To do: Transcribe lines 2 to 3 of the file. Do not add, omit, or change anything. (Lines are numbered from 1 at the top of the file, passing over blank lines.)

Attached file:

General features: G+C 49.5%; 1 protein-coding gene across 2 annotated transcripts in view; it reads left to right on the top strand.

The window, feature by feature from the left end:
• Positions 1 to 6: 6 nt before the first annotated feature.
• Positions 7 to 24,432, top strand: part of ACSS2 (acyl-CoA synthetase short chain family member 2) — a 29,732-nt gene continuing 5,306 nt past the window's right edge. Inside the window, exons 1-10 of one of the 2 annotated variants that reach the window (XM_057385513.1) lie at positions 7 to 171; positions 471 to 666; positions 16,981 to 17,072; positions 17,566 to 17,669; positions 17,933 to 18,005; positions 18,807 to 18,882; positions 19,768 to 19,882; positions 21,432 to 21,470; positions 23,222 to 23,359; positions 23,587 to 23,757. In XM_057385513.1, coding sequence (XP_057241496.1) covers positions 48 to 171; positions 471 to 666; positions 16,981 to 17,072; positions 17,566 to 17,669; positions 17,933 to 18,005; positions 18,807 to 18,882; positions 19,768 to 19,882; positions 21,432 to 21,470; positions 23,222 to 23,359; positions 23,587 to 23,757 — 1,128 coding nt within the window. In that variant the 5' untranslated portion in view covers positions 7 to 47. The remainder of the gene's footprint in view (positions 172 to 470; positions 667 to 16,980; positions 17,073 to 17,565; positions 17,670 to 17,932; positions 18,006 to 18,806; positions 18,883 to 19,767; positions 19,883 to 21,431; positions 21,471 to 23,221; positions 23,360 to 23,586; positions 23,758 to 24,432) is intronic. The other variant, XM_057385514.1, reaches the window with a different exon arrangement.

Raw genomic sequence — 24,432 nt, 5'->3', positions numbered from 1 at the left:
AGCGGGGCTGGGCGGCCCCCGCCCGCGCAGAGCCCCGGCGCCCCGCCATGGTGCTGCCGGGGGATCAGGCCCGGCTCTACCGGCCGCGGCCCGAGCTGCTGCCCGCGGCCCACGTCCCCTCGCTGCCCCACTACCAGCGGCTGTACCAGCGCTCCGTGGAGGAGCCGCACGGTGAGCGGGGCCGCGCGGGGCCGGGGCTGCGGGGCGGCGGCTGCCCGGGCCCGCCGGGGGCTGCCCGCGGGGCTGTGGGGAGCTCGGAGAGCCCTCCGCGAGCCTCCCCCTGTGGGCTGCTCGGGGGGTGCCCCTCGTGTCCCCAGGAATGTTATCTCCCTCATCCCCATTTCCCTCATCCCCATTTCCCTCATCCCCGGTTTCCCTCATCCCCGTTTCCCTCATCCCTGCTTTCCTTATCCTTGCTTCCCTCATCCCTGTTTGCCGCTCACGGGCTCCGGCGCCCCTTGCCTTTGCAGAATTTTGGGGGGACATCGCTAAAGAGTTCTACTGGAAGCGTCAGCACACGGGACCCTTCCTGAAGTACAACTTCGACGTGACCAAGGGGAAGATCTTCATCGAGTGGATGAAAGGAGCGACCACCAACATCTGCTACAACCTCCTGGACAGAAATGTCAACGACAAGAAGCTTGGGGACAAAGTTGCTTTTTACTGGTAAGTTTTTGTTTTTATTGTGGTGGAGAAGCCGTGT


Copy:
The window, feature by feature from the left end:
• Positions 1 to 6: 6 nt before the first annotated feature.